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HOME > No.16, Feb 2019 > Chasing small magnetic fields

Chasing small magnetic fields

One application of SQUIDs, superconducting magnetic sensors

The High-Temperature Superconductors in High Frequency Field (HTSHFF) 2018 Yamagata, Best Student Poster Award

By Moriki Kabasawa
Moriki Kabasawa
Moriki Kabasawa (left), and Professor Saburo Tanaka

The Applied Sensing Technology Laboratory at the Department of Environmental and Life Sciences in Toyohashi University of Technology is working on the research and development of a non-invasive device for measuring brain functions by using SQUIDs (Superconducting Quantum Interference Devices), or superconducting magnetic sensors. Superconducting magnetic sensors are known to have the highest sensitivity among magnetic sensors. By releasing small magnetic markers in the bloodstream and detecting these magnetic markers in the brain with SQUIDs, blood flow in the brain can be studied in a non-invasive manner. In addition, it is possible to measure the direction and speed of blood flow in detail by using multichannel SQUIDs.

The results of this research was presented at HTSHFF 2018 Yamagata in June 2018 and received the Best Student Poster Award. This award is given to the student who gives the best poster presentation in English as a young researcher in the field of high temperature superconductor research.

Motivation for this research, struggles in research, and impressions after receiving the award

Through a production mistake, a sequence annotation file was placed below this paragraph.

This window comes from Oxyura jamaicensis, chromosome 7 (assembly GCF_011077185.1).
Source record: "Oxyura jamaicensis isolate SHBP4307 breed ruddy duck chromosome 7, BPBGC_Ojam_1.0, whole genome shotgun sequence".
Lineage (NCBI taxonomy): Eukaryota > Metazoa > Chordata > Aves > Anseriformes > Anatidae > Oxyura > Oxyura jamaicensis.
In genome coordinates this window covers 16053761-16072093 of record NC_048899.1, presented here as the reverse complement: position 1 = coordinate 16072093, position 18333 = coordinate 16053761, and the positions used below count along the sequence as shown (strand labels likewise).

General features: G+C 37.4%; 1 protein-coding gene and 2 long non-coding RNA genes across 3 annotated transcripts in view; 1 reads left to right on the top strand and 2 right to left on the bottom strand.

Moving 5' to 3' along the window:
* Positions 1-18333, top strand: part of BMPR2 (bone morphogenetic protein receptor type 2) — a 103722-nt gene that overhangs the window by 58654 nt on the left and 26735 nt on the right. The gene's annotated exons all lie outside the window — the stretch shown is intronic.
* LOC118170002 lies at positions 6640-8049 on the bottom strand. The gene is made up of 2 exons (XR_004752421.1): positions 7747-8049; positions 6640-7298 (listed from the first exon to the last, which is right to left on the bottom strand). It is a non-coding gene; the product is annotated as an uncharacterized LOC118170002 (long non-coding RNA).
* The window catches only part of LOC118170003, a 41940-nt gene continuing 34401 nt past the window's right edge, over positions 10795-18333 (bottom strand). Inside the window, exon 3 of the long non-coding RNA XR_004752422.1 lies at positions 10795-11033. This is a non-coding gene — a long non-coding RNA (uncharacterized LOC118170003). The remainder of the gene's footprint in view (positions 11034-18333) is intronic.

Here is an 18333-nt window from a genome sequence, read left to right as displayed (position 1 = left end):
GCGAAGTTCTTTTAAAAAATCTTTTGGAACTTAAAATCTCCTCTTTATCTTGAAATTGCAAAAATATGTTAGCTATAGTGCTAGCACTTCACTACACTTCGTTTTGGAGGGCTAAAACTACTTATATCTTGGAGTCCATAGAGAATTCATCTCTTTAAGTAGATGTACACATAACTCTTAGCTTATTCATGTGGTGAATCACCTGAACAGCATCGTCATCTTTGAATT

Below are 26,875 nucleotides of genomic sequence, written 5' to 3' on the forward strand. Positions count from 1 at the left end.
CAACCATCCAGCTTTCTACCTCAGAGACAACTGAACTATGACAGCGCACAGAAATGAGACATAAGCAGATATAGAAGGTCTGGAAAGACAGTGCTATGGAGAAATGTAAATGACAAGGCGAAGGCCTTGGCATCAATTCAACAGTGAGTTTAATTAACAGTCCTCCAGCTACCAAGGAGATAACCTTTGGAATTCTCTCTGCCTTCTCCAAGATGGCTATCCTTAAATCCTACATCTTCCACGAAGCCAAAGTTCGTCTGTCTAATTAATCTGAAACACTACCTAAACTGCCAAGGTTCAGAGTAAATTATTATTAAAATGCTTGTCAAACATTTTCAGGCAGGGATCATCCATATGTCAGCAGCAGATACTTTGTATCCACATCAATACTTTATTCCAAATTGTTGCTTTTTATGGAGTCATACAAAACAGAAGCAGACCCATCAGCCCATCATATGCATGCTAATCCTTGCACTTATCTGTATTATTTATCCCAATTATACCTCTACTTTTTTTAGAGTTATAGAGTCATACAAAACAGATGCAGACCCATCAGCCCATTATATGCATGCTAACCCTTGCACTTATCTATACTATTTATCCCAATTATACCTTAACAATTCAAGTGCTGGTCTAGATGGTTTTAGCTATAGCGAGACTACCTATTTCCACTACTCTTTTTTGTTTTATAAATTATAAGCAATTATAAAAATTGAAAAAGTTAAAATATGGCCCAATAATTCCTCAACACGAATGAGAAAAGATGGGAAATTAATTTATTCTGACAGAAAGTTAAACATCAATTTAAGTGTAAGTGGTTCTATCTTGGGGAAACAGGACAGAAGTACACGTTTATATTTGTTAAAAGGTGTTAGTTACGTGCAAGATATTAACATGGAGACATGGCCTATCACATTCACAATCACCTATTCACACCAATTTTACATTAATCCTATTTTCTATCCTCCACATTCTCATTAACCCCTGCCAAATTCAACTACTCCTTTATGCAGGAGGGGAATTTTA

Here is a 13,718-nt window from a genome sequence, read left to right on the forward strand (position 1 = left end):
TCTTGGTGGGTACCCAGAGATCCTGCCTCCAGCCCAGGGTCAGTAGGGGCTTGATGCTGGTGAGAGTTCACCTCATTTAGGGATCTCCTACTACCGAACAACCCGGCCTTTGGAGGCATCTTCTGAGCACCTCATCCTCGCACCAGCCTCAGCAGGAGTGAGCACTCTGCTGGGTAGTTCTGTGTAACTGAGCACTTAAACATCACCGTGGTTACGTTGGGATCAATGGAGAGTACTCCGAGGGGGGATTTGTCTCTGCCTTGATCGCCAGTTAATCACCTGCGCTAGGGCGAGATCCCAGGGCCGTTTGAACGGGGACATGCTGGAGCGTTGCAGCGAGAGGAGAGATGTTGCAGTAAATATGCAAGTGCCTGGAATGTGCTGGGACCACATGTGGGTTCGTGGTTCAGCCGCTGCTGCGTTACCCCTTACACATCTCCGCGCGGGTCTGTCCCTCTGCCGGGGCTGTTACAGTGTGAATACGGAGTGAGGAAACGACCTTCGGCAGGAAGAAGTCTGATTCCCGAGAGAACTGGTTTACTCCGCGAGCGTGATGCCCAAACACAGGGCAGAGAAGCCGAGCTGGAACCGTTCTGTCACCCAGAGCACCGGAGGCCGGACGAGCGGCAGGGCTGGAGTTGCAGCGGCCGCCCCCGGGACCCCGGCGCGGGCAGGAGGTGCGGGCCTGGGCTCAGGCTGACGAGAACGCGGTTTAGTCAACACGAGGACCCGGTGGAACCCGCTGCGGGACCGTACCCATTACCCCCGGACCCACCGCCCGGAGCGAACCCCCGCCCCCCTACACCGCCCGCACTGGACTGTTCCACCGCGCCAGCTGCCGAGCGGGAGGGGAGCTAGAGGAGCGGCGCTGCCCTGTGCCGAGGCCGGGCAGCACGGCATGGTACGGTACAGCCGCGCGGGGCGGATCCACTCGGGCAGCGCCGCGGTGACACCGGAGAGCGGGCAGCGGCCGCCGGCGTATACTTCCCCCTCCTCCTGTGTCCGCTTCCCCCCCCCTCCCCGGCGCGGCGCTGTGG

The Applied Sensing Technology Laboratory that I belong to is working on the production, assessment, and measurement of superconducting magnetic sensors called SQUIDs (Superconducting Quantum Interference Devices). The multi-channel SQUID that we are currently using is designed with three channels in one element. The production of these elements involves many processes, and it takes about one week to make a single element.

I had a hard time making enough elements for use in measurement. Since my research can only begin after making these elements, I had to overcome various difficulties in assembling the device, improving it, and finding a suitable measurement method. I could not have made progress in my research nor received this award without the advice of Professor Saburo Tanaka, as well as the help from other members in the laboratory. I am very grateful to Professor Tanaka and to my laboratory members who all supported me throughout my research.

Details of the research

Various methods have been used in research to measure brain functions in a non-invasive manner, including magnetoencephalography and electroenceohalography. Depending on the purpose of measurement, methods were either selected individually or combined together in order to measure brain functions. The focus of our research is on a non-invasive method of measuring blood flow in the brain by injecting extremely small magnetic markers called magnetic nanoparticles into the blood that flows to the brain, and performing measurements with SQUIDs, highly sensitive superconductive magnetic sensors. Rodent models, as a step prior to application on humans, are used as subjects, and we can expect the research to further advance the field of brain research.